Updated: Nov 8, 2018
Stephanie's Aunt Karen is all about the artistry and presentation of food, just as long as it is light on the spices... and heavy on the cheese.
Stephanie Calloway is a beautiful, compassionate, and kind person I am proud to call my friend. She enjoys spending time growing her own vegetables and herbs on city rooftops and in rural settings, teaching cooking classes, and nourishing her family and friends. Steph and I founded Veggie Thanksgiving, where we served 20 of our friends a four-course plated vegetarian meal, complete with Tofurky, around one long table in my small two bedroom apartment. I am very thankful and honored to share her story with the CFSYL Community.
CFSYL: I'd like to ask you a few questions, starting with, what is the dish you are cooking today?
SC: This is a garlic and herb cheese ball
CFSYL: And who are you cooking in honor of?
SC: My Aunt Karen Brookins
CFSYL: Can you tell me about her?
SC: Sure, she is my mom's oldest sister. She passed away four years ago and she was like a second grandma to my daughter; I was always like a daughter to her. I didn't necessarily realize it until looking back how much her relationship meant to me and to her. She turned 60, and then six weeks later took her own life, in a very dramatic way I guess, for lack of a better word. Sudden death is never easy, yet suicide is a whole other level- and the way she chose to do it was really difficult. Especially now, since in a couple weeks is the anniversary [of her death], my mom and I have been talking about her a lot, and her energy is strong this time of year. Remembering her is really important for me and for my daughter because thinking about the anxiety that she carried and that my mom's mom carries- it’s really important for me to remember that, and in a sense, grow from that experience.
Karen was a super picky eater, so I knew I wanted to do something for her- but I thought what am I going to do, bread? Potatoes? [laughs] But Karen made my wedding cake and she made this beautiful cake for my daughter’s first birthday. Cheese sculptures and cakes were her thing; she always did them beautifully. Whenever we got together with family, she always brought the cheese and it was some beautiful thing. So we’ll try and see if we can figure out the frosting [laughs].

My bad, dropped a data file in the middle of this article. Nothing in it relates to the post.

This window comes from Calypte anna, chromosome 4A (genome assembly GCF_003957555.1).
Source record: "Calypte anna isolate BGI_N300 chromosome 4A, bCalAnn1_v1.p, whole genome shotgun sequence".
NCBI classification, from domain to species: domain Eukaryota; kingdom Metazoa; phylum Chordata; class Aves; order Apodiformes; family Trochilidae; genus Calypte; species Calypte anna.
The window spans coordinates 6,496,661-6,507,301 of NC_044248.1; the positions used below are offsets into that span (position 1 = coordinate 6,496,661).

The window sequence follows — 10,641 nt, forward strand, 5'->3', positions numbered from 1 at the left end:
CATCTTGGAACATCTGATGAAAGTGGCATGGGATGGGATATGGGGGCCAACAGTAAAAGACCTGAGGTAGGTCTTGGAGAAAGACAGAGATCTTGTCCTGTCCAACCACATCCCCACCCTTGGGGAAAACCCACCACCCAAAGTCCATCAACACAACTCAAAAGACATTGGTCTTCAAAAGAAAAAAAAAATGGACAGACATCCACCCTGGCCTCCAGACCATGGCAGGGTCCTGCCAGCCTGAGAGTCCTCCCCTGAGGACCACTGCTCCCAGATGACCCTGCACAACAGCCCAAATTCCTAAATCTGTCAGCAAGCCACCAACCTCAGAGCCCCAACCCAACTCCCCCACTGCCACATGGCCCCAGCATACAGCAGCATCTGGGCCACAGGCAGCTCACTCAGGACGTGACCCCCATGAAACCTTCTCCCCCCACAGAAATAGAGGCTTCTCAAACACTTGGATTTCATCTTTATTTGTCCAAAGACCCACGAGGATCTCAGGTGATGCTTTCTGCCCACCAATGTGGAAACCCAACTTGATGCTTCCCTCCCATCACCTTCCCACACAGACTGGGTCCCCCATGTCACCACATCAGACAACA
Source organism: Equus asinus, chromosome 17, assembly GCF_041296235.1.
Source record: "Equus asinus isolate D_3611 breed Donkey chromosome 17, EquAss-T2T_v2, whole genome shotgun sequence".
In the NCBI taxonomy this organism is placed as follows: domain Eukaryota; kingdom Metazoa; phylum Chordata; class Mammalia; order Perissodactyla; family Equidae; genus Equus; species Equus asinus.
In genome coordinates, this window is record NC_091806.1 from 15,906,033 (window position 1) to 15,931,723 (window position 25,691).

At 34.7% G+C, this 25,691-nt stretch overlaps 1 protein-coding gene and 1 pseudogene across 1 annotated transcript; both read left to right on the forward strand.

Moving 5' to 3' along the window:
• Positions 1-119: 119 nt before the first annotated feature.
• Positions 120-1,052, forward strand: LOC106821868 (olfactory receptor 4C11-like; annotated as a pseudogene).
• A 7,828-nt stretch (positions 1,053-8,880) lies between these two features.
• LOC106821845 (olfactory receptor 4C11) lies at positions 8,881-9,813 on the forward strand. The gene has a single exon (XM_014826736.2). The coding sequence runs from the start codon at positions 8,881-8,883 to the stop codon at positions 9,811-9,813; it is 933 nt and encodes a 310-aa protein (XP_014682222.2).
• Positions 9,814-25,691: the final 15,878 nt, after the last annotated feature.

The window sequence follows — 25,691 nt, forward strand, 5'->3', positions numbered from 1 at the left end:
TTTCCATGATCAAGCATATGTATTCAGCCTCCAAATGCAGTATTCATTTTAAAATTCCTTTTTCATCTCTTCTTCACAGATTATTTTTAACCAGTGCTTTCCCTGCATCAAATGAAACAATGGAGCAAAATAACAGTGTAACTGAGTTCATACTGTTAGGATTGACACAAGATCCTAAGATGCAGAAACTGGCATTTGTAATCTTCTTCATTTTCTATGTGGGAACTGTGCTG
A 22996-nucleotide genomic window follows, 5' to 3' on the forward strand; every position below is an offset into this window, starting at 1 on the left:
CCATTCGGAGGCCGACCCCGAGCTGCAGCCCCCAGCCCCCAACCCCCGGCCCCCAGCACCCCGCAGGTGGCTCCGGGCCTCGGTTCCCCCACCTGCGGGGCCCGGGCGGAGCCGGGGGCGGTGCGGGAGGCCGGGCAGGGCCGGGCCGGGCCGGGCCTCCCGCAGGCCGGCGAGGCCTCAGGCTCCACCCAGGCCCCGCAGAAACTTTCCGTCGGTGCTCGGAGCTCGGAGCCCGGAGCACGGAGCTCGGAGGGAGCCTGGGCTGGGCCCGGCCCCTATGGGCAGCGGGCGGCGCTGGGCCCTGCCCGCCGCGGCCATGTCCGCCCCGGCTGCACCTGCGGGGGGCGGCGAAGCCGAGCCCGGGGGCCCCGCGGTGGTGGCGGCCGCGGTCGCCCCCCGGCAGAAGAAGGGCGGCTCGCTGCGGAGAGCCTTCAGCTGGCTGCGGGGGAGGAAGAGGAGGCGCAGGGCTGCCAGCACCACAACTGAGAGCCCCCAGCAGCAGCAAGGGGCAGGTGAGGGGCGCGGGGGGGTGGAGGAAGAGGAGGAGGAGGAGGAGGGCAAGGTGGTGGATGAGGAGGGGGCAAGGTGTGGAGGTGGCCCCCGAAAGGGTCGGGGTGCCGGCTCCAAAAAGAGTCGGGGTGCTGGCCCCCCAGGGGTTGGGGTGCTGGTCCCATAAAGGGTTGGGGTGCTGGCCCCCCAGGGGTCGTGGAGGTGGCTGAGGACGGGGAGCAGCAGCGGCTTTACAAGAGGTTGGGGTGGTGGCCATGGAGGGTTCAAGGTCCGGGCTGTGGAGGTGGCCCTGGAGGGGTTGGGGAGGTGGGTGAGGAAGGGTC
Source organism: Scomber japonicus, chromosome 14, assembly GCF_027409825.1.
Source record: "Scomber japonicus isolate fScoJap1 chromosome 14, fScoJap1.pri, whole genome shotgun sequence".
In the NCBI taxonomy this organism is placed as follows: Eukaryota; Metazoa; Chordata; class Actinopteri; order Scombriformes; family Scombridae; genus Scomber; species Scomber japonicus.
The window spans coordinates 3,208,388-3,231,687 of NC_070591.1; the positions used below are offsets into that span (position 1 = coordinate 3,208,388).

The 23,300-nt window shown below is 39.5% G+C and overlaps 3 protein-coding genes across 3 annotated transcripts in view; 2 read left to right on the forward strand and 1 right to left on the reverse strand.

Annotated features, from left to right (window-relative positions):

CFSYL: Did she like the artistry of cheese sculpting and baking?
SC: Yes; she was super creative. When I was pregnant she made the invitations for my baby shower and found seed paper that she specifically bought from some wild flower farm in, like, Alabama or something like that, and had it shipped up here. She was super creative and was somebody who would always send letters and notes and pictures- she was the last person I know who printed pictures and would mail them. Even though she wasn’t necessarily a super-chef, her cooking was so filled with love.
CFSYL: Since she was such a picky eater, was her food more about the presentation, like showing the time it took demonstrated her love, rather than the specific food?
SC: Yeah, it was not like she was ever going to grow her own anything but she would try the stuff I would make at family gatherings just to like say that she tried it, but she did not want to. [laughs] Everyone is generally afraid of whatever I bring, it’s like “Oh no, what’s Stephanie going to bring?” and then “Oh, it actually tastes good!” [laughs]
CFSYL: You mentioned earlier that she was a meat and potatoes type of person
SC: Totally, and she was not ever looking for praise for her food, but you could tell she spent time on it.
CFSYL: Is this a specific family recipe or just Karen’s style?
SC: It’s her style. I’m trying to make something that would look like something she would make. So with the garlic powder- and it's mostly cheese [laughs] so if it’s too seasoned or too herby that would be weird; there's pecans in it… but maybe seeing it now there’s maybe too many pecans [laughs], but I think with cheese on top this would be something she would have enjoyed.
She was a huge fan of Bucky Badger and Karen was an ultimate Badger fan so this is also in honor of her.
CFSYL: So are you going to sculpt this now?
SC: Well… I’m not. For this first one, I’m going to do a flat sculpture and with the whipped cream cheese make a red and white Badger logo- so I'm just doing the red W- so we’ll see. [laughs]
CFSYL: You mentioned that you cook things for family gatherings; so why do you cook, personally?
SC: I really do believe that food is medicine and so ultimately that is why I’m cooking, to take care of my family, to sneak herbal medicine for my kids [laughs]. I found a strong connection to garden and growing food, and that connection between earth and belly- it’s the medicine of the earth.
CFSYL: Do you find yourself thinking of family and ancestors as you cook?
SC: Sometimes. I did not grow up with a mom who cooked, but she was a baker. Christmas time I especially think of my mom when I'm baking, but I grew up with what some call “processed” food; drive-through, canned and frozen food, which is not to say that can’t be made with love, but it was meant to be fast. I know my grandma canned and things like that, but I think about more of my immediate ancestors when I am baking and/or harvesting stuff.
CFSYL: If somebody wanted to show you that they loved you, what would they cook for you?
The first thing that comes to my mind is one of my favorite comfort food meals, chicken and rice. My mom used to make this as her go-to winter meal; chicken with cream of mushroom soup and minute rice. I don’t really eat chicken now, but I still think that there’s there's something to be said about the comfort of that meal. I think because of that, rice in general is comforting, but a creamy rice. [laughs]